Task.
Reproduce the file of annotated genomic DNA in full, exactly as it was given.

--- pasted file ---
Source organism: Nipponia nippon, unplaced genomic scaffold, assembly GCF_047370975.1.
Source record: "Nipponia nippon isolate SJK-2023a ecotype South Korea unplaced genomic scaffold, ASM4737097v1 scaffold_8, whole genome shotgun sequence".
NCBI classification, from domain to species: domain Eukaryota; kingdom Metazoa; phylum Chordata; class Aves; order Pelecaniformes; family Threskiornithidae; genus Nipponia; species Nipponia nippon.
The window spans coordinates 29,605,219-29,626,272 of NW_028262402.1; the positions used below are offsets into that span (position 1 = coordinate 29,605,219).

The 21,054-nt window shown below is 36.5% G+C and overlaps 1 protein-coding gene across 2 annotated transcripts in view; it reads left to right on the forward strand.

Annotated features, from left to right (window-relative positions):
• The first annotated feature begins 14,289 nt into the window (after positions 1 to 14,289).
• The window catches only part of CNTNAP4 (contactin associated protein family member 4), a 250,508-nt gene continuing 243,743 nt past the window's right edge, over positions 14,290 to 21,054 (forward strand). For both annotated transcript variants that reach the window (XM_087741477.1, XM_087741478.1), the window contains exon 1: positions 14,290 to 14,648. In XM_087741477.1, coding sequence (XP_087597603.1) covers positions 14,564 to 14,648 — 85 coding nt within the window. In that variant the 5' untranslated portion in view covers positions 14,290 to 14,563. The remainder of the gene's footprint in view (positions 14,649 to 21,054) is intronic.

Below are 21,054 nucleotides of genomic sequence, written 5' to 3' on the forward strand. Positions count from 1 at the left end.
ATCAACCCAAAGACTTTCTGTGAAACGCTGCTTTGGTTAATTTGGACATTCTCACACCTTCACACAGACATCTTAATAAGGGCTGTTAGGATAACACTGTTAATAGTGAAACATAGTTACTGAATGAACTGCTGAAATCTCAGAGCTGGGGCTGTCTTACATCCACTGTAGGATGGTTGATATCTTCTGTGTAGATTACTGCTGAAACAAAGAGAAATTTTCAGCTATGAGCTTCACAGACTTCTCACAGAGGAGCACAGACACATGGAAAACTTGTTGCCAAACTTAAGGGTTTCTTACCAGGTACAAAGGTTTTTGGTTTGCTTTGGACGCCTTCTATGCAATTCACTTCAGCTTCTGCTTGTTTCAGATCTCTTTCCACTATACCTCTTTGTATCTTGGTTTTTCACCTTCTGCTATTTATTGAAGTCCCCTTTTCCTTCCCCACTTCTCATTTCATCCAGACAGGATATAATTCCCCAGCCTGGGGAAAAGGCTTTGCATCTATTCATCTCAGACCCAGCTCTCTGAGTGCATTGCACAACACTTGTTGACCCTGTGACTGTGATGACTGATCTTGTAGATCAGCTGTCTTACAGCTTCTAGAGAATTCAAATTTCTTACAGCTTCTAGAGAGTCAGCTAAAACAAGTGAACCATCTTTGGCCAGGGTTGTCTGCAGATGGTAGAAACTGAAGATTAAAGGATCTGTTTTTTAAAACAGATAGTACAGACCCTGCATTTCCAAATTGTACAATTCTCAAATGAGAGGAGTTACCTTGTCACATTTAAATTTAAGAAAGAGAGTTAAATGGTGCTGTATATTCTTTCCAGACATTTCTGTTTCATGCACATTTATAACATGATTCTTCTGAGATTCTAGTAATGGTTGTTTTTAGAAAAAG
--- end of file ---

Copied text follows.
Source organism: Nipponia nippon, unplaced genomic scaffold, assembly GCF_047370975.1.
Source record: "Nipponia nippon isolate SJK-2023a ecotype South Korea unplaced genomic scaffold, ASM4737097v1 scaffold_8, whole genome shotgun sequence".
NCBI classification, from domain to species: domain Eukaryota; kingdom Metazoa; phylum Chordata; class Aves; order Pelecaniformes; family Threskiornithidae; genus Nipponia; species Nipponia nippon.
The window spans coordinates 29,605,219-29,626,272 of NW_028262402.1; the positions used below are offsets into that span (position 1 = coordinate 29,605,219).

The 21,054-nt window shown below is 36.5% G+C and overlaps 1 protein-coding gene across 2 annotated transcripts in view; it reads left to right on the forward strand.

Annotated features, from left to right (window-relative positions):
• The first annotated feature begins 14,289 nt into the window (after positions 1 to 14,289).
• The window catches only part of CNTNAP4 (contactin associated protein family member 4), a 250,508-nt gene continuing 243,743 nt past the window's right edge, over positions 14,290 to 21,054 (forward strand). For both annotated transcript variants that reach the window (XM_087741477.1, XM_087741478.1), the window contains exon 1: positions 14,290 to 14,648. In XM_087741477.1, coding sequence (XP_087597603.1) covers positions 14,564 to 14,648 — 85 coding nt within the window. In that variant the 5' untranslated portion in view covers positions 14,290 to 14,563. The remainder of the gene's footprint in view (positions 14,649 to 21,054) is intronic.

Below are 21,054 nucleotides of genomic sequence, written 5' to 3' on the forward strand. Positions count from 1 at the left end.
ATCAACCCAAAGACTTTCTGTGAAACGCTGCTTTGGTTAATTTGGACATTCTCACACCTTCACACAGACATCTTAATAAGGGCTGTTAGGATAACACTGTTAATAGTGAAACATAGTTACTGAATGAACTGCTGAAATCTCAGAGCTGGGGCTGTCTTACATCCACTGTAGGATGGTTGATATCTTCTGTGTAGATTACTGCTGAAACAAAGAGAAATTTTCAGCTATGAGCTTCACAGACTTCTCACAGAGGAGCACAGACACATGGAAAACTTGTTGCCAAACTTAAGGGTTTCTTACCAGGTACAAAGGTTTTTGGTTTGCTTTGGACGCCTTCTATGCAATTCACTTCAGCTTCTGCTTGTTTCAGATCTCTTTCCACTATACCTCTTTGTATCTTGGTTTTTCACCTTCTGCTATTTATTGAAGTCCCCTTTTCCTTCCCCACTTCTCATTTCATCCAGACAGGATATAATTCCCCAGCCTGGGGAAAAGGCTTTGCATCTATTCATCTCAGACCCAGCTCTCTGAGTGCATTGCACAACACTTGTTGACCCTGTGACTGTGATGACTGATCTTGTAGATCAGCTGTCTTACAGCTTCTAGAGAATTCAAATTTCTTACAGCTTCTAGAGAGTCAGCTAAAACAAGTGAACCATCTTTGGCCAGGGTTGTCTGCAGATGGTAGAAACTGAAGATTAAAGGATCTGTTTTTTAAAACAGATAGTACAGACCCTGCATTTCCAAATTGTACAATTCTCAAATGAGAGGAGTTACCTTGTCACATTTAAATTTAAGAAAGAGAGTTAAATGGTGCTGTATATTCTTTCCAGACATTTCTGTTTCATGCACATTTATAACATGATTCTTCTGAGATTCTAGTAATGGTTGTTTTTAGAAAAAG